Conservation and Restoration of Fine Furniture and Objects
Solutions for Other Environmental Problems

Light exposure and humidity aren’t the only environmental threats to antiques. Thankfully, a keen eye – and preparedness - can prevent disaster.

Dust: Dust and other airborne pollutants can generate inside or outside your building. While much interior dust is contained within carpets or rugs, the solution is simple - vacuuming. Exterior dust is also easily reduced just by limiting amounts of outside air entering the house via doors, windows, and other openings (a principle also applicable to outdoor chemical pollutants). Further problems can be eliminated with well-maintained, properly-filtered air conditioning.

Smoke: Keep valuable pieces away from tobacco, fireplaces, oil-burning heating units, and kitchen cooking areas where deposits of tough-to-clean grime accumulate.

Chemicals and Gasses: Many paints, floor coatings, and other household products emit powerful fumes that can damage sensitive finishes. As a general rule, if the fumes are bad for you to breathe, don’t expose them to valuable objects, either.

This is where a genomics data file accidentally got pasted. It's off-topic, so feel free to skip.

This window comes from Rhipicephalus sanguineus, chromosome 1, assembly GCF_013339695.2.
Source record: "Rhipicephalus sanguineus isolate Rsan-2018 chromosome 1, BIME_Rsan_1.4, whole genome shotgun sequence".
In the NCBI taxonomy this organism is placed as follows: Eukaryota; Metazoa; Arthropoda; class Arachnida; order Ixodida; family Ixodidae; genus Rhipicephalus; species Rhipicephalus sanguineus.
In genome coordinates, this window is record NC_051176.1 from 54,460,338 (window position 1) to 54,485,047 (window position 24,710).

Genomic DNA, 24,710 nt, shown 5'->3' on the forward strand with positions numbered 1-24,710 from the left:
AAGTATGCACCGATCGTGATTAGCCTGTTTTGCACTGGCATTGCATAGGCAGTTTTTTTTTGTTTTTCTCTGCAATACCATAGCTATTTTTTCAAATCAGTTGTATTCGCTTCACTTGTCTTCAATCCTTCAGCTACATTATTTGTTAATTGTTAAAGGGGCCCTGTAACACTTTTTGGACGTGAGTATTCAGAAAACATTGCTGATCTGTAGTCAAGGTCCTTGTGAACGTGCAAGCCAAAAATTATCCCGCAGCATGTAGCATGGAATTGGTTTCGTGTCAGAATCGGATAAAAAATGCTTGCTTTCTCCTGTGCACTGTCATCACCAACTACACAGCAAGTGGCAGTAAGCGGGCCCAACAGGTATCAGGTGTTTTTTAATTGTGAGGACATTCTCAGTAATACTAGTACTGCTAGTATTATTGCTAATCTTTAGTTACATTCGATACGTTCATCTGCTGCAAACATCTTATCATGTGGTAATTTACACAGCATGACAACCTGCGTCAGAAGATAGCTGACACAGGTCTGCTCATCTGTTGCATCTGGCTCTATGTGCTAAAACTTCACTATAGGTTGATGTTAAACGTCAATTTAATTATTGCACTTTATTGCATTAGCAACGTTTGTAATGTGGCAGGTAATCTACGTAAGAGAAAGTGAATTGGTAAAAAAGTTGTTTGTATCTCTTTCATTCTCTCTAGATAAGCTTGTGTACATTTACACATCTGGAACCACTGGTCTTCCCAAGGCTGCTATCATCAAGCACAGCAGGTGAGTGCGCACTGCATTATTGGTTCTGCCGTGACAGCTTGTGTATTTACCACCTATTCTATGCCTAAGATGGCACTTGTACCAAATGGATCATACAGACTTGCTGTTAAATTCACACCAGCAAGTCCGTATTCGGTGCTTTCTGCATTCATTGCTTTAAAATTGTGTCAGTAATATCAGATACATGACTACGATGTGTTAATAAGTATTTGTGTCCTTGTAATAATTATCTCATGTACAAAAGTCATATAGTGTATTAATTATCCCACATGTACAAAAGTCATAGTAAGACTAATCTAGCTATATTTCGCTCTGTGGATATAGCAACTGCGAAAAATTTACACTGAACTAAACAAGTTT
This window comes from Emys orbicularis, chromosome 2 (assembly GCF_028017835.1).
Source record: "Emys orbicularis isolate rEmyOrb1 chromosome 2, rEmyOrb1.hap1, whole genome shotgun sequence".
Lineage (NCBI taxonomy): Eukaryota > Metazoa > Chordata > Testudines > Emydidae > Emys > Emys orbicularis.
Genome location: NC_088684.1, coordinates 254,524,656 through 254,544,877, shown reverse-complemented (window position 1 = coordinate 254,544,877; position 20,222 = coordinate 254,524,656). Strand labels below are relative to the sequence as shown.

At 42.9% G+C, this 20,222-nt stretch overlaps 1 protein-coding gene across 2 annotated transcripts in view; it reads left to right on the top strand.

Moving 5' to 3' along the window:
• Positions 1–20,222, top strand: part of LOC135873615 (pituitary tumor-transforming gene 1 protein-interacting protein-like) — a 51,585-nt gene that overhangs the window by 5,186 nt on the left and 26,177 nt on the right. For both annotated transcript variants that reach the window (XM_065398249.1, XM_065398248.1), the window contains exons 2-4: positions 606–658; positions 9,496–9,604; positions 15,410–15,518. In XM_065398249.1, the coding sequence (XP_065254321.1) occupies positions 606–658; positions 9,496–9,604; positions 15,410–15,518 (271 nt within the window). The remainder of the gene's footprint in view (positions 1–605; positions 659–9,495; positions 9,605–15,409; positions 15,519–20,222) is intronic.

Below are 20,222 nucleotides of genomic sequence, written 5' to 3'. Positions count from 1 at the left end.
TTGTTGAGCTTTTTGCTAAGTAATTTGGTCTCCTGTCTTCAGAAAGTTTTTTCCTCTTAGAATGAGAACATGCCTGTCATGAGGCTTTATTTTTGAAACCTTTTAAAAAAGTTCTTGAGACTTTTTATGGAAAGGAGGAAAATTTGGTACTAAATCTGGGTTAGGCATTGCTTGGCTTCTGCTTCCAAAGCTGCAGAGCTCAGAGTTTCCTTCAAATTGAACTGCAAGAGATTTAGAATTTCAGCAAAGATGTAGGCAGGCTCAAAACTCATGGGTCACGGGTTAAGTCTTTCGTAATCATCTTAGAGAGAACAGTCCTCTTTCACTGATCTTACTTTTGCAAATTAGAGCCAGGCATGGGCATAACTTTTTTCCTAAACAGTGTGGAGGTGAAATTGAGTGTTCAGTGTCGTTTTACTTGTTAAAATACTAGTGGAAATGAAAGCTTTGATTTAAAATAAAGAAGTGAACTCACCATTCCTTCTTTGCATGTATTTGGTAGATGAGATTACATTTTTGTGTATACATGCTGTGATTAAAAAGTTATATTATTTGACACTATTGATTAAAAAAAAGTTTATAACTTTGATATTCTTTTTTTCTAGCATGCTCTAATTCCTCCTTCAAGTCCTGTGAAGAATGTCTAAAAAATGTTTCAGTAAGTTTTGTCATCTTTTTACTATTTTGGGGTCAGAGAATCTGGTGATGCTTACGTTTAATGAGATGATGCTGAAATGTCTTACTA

Pests: Many antiques – especially ethnographic decorative artworks – are food sources for insects. Regularly monitor your environment for dead insects and droppings. Wood is a particularly tasty snack for a variety of insects. Search atop and beneath wooden objects for “frass” – a powdery substance left by burrowing pests. Insects bore in wood to lay eggs and - when they hatch - new insects bore out. Because many antiques have bore marks from prior years, the presence of holes alone doesn’t indicate active infestation. Instead, ongoing assessment should differentiate old, harmless holes from those needing attention.

If you find signs of active insects, immediately isolate the infested antique from other objects by wrapping and sealing it in a plastic bag. Avoid bug sprays; their chemical compounds can damage material. While fumigation is the best route, be aware that fumigators and fumigation methods aren’t identical. Many treatments “overkill” the infestation, destroying the antique along with the insects. Luckily, larger extermination companies often feature antique-specific divisions.

Though not a topic for the squeamish, the presence of rodents can also pose problems. Traps are preferable to poison, as a poisoned rodent’s carcass often ends up in hidden areas like walls. This invites insects and, when done with the rodent, their next target may be your valuable objects.

 

 

Bernacki & Associates, Inc. - Survival Guide for Fine Art & Antiques